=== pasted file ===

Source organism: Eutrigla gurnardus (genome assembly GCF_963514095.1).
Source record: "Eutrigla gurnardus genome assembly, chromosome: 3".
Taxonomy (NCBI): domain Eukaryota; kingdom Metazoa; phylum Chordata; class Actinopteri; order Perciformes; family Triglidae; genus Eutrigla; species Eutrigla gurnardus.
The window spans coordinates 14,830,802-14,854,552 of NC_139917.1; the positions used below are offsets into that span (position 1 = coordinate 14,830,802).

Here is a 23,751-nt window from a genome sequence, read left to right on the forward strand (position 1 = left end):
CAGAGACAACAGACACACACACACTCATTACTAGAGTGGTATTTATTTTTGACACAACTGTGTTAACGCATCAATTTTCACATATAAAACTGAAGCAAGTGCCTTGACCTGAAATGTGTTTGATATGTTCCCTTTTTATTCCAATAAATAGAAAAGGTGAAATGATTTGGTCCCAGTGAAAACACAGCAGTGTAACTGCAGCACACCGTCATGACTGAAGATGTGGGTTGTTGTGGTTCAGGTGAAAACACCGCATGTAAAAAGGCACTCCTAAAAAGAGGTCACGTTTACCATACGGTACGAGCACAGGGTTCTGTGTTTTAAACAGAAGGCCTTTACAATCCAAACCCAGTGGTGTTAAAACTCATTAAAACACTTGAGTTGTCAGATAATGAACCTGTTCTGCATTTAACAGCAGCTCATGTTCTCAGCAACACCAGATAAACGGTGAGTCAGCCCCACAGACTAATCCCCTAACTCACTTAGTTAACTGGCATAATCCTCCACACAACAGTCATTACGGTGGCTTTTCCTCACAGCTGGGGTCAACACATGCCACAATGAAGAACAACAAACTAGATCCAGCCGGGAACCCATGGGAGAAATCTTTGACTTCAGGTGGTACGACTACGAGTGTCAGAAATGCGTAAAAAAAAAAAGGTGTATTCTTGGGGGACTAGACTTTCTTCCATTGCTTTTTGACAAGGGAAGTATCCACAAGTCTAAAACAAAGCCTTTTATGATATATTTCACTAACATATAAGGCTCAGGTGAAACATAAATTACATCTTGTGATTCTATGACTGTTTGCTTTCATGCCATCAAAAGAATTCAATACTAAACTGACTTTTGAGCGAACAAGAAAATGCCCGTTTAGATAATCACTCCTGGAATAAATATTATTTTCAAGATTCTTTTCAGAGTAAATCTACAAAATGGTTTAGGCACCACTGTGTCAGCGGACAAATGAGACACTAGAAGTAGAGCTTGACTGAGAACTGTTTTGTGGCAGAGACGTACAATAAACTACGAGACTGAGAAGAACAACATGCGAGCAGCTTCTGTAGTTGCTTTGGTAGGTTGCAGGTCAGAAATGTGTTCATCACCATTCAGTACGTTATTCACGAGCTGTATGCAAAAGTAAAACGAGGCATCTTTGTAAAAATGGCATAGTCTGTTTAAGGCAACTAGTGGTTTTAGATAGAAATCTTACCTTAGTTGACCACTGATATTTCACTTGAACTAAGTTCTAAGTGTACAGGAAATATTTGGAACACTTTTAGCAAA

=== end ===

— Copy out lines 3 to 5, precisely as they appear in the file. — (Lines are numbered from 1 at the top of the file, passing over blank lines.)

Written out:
Taxonomy (NCBI): domain Eukaryota; kingdom Metazoa; phylum Chordata; class Actinopteri; order Perciformes; family Triglidae; genus Eutrigla; species Eutrigla gurnardus.
The window spans coordinates 14,830,802-14,854,552 of NC_139917.1; the positions used below are offsets into that span (position 1 = coordinate 14,830,802).

Here is a 23,751-nt window from a genome sequence, read left to right on the forward strand (position 1 = left end):